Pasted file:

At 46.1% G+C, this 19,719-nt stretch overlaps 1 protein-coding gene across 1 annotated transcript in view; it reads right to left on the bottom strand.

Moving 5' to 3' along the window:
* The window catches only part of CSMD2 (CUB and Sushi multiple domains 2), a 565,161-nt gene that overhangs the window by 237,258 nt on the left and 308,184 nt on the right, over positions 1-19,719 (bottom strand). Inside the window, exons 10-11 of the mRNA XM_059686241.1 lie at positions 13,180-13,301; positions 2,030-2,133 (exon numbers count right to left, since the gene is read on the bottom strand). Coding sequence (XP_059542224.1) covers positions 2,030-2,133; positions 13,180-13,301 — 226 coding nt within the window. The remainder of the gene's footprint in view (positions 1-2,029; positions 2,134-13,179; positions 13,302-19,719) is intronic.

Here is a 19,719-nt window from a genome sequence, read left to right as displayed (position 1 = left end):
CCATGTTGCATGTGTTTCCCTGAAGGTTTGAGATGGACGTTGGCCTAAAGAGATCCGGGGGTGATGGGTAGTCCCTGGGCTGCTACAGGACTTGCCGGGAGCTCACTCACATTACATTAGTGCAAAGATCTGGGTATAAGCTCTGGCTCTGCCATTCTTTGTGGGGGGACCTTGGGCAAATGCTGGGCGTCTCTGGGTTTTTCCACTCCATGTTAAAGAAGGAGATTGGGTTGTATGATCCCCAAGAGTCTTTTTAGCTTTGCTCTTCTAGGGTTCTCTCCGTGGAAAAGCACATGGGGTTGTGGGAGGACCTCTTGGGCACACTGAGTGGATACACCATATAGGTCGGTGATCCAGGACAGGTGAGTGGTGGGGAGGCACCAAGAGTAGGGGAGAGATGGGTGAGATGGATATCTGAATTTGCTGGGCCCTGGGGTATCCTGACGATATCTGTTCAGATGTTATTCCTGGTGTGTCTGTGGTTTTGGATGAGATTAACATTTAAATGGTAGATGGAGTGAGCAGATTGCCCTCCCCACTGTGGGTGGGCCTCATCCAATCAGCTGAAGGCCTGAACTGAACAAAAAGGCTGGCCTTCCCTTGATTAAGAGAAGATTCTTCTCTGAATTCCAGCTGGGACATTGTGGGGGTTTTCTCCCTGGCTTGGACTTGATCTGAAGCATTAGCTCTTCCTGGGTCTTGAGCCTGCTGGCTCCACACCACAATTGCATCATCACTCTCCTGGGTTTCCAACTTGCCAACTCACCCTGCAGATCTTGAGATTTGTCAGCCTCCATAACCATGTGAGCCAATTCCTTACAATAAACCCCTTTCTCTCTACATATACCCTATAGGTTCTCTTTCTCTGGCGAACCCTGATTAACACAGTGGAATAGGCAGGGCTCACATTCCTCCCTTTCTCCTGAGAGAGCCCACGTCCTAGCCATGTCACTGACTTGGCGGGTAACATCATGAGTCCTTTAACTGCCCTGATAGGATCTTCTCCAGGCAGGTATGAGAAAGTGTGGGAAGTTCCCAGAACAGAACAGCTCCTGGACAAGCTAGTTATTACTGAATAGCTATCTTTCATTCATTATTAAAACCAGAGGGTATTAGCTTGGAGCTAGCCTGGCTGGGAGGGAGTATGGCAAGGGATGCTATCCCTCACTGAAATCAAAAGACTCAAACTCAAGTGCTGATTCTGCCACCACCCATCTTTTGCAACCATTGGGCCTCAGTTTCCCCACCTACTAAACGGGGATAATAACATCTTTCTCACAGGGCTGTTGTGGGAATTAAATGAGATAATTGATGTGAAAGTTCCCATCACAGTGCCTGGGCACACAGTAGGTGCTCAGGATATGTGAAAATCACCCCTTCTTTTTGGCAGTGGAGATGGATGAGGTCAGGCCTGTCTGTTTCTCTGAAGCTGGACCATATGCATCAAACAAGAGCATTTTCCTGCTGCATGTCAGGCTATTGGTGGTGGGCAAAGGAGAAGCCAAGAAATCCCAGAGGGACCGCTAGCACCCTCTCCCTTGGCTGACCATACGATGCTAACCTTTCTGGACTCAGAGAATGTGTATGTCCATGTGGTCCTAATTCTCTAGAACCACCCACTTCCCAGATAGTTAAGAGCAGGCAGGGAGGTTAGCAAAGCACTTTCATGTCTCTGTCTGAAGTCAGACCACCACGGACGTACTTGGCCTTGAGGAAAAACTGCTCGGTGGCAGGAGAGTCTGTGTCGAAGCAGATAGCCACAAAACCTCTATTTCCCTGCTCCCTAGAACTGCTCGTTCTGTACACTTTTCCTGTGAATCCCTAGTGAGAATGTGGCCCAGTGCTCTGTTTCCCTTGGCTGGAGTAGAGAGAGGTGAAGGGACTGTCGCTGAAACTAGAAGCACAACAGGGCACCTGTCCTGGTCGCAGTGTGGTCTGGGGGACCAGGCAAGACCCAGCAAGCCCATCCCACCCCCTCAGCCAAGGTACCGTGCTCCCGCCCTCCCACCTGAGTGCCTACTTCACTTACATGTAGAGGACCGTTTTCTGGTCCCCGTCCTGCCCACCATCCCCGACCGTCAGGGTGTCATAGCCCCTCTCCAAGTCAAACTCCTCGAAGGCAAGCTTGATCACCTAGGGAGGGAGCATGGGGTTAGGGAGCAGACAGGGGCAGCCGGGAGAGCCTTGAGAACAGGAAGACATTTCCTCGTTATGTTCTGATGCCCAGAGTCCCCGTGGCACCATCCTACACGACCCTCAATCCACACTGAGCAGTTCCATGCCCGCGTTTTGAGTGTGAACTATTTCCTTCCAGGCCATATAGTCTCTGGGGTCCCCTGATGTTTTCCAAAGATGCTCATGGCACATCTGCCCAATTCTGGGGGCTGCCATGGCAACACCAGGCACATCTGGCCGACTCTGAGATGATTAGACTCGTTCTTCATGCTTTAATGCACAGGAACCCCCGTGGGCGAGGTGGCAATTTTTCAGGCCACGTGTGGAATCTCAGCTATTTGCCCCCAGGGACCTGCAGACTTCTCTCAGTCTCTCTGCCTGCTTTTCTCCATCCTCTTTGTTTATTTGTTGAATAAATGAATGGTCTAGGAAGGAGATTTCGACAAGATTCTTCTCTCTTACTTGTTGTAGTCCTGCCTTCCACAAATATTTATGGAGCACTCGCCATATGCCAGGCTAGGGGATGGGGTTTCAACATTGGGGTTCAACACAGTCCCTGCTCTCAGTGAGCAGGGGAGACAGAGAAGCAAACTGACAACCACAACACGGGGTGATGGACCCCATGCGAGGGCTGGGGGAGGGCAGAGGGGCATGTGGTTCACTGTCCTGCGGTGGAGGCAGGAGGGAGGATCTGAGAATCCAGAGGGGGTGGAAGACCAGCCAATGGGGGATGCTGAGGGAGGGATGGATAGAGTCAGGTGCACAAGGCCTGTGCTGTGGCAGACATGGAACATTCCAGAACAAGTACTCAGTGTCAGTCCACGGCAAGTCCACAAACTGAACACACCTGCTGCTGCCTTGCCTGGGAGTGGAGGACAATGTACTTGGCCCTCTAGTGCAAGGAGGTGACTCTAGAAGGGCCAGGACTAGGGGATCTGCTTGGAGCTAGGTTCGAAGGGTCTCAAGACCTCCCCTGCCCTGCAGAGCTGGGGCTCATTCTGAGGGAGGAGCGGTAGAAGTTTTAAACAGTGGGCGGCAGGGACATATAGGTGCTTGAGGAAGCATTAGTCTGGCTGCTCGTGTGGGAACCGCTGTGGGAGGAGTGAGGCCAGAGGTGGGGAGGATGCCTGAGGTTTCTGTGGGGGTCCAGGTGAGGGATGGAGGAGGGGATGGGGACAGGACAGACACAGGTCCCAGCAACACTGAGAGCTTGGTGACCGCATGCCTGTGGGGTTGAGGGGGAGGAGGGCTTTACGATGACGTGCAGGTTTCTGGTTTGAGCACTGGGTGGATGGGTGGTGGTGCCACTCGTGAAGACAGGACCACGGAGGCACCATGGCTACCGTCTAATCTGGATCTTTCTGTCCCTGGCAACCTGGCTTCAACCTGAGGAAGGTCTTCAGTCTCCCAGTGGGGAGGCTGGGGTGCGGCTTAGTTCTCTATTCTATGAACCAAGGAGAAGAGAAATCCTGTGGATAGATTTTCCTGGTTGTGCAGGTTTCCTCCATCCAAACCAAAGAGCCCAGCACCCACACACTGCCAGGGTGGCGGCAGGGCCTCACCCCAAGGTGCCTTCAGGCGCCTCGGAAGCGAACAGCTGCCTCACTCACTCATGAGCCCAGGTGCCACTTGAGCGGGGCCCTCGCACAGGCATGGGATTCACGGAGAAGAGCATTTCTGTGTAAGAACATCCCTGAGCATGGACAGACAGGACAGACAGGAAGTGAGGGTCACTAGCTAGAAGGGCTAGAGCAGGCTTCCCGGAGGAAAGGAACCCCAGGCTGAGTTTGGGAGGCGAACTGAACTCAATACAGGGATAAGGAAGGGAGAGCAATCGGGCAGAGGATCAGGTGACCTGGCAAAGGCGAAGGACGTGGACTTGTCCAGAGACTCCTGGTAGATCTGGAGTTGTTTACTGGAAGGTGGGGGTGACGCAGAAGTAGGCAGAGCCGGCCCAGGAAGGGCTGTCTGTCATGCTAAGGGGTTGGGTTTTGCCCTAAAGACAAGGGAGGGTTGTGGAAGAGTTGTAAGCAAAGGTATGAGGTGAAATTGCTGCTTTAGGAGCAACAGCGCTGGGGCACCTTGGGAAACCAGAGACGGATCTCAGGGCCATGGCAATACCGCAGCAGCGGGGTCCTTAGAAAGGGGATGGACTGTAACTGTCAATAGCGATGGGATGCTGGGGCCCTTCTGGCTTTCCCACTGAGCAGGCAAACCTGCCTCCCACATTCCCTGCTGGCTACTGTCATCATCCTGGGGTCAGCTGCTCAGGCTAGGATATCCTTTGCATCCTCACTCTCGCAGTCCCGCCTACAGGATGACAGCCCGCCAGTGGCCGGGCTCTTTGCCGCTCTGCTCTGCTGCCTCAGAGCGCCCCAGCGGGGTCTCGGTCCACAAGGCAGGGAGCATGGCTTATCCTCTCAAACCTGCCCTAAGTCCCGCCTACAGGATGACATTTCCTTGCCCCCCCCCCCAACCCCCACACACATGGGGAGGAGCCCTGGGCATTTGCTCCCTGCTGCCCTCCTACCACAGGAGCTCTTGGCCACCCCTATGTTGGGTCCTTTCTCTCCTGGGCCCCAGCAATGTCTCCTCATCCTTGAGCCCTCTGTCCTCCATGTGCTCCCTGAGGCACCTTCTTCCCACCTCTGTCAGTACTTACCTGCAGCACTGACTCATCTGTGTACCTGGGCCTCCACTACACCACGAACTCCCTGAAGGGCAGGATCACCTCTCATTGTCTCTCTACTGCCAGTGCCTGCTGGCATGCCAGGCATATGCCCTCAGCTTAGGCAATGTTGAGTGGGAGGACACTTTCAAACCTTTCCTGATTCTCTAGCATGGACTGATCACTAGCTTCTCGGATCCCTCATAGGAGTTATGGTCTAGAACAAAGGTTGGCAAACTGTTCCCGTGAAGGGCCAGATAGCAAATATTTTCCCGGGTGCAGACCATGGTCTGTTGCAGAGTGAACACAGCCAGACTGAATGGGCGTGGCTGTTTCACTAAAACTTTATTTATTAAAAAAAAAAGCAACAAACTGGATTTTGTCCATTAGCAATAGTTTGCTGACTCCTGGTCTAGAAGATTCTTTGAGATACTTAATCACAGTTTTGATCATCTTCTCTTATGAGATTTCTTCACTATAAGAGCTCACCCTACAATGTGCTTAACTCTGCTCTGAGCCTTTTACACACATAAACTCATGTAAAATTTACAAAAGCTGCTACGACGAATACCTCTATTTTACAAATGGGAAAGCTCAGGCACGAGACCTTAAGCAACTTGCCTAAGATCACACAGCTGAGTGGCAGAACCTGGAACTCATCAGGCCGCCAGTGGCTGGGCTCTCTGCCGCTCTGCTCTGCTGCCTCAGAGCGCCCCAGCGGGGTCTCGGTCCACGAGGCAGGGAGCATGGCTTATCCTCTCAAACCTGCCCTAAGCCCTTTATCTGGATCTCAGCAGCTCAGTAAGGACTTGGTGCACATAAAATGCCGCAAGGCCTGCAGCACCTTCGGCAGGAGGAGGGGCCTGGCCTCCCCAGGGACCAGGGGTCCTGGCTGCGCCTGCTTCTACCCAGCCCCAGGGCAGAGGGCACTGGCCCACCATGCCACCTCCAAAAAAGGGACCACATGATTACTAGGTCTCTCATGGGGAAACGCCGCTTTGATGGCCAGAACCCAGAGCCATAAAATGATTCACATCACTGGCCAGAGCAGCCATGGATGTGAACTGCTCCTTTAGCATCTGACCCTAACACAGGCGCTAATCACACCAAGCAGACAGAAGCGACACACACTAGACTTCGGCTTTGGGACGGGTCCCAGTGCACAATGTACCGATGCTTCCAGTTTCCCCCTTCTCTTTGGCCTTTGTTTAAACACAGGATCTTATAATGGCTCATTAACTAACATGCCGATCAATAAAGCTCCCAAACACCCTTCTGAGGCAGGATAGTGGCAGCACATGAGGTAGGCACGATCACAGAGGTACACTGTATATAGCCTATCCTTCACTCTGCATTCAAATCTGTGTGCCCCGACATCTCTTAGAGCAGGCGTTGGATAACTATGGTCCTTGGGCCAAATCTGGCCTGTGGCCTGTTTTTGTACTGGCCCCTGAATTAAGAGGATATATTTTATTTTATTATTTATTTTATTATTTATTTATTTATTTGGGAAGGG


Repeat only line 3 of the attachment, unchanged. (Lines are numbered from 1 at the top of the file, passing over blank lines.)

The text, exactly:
* The window catches only part of CSMD2 (CUB and Sushi multiple domains 2), a 565,161-nt gene that overhangs the window by 237,258 nt on the left and 308,184 nt on the right, over positions 1-19,719 (bottom strand). Inside the window, exons 10-11 of the mRNA XM_059686241.1 lie at positions 13,180-13,301; positions 2,030-2,133 (exon numbers count right to left, since the gene is read on the bottom strand). Coding sequence (XP_059542224.1) covers positions 2,030-2,133; positions 13,180-13,301 — 226 coding nt within the window. The remainder of the gene's footprint in view (positions 1-2,029; positions 2,134-13,179; positions 13,302-19,719) is intronic.